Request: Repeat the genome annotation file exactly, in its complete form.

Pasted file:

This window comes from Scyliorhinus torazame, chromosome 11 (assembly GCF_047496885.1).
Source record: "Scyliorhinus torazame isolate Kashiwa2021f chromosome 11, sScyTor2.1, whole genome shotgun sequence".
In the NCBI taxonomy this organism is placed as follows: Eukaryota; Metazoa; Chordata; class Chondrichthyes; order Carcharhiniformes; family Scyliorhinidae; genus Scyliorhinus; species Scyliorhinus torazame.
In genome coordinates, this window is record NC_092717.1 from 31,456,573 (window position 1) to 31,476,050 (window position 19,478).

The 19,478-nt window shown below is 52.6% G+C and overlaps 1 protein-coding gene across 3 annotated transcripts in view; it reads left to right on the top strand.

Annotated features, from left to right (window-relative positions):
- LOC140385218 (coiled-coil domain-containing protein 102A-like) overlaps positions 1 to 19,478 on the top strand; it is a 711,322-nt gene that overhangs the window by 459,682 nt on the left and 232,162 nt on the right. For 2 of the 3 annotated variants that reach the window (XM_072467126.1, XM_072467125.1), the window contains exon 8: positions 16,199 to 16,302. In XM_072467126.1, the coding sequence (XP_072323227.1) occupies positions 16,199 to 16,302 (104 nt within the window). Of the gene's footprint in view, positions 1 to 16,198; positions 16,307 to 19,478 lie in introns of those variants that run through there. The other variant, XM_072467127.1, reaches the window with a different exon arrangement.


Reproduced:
This window comes from Scyliorhinus torazame, chromosome 11 (assembly GCF_047496885.1).
Source record: "Scyliorhinus torazame isolate Kashiwa2021f chromosome 11, sScyTor2.1, whole genome shotgun sequence".
In the NCBI taxonomy this organism is placed as follows: Eukaryota; Metazoa; Chordata; class Chondrichthyes; order Carcharhiniformes; family Scyliorhinidae; genus Scyliorhinus; species Scyliorhinus torazame.
In genome coordinates, this window is record NC_092717.1 from 31,456,573 (window position 1) to 31,476,050 (window position 19,478).

The 19,478-nt window shown below is 52.6% G+C and overlaps 1 protein-coding gene across 3 annotated transcripts in view; it reads left to right on the top strand.

Annotated features, from left to right (window-relative positions):
- LOC140385218 (coiled-coil domain-containing protein 102A-like) overlaps positions 1 to 19,478 on the top strand; it is a 711,322-nt gene that overhangs the window by 459,682 nt on the left and 232,162 nt on the right. For 2 of the 3 annotated variants that reach the window (XM_072467126.1, XM_072467125.1), the window contains exon 8: positions 16,199 to 16,302. In XM_072467126.1, the coding sequence (XP_072323227.1) occupies positions 16,199 to 16,302 (104 nt within the window). Of the gene's footprint in view, positions 1 to 16,198; positions 16,307 to 19,478 lie in introns of those variants that run through there. The other variant, XM_072467127.1, reaches the window with a different exon arrangement.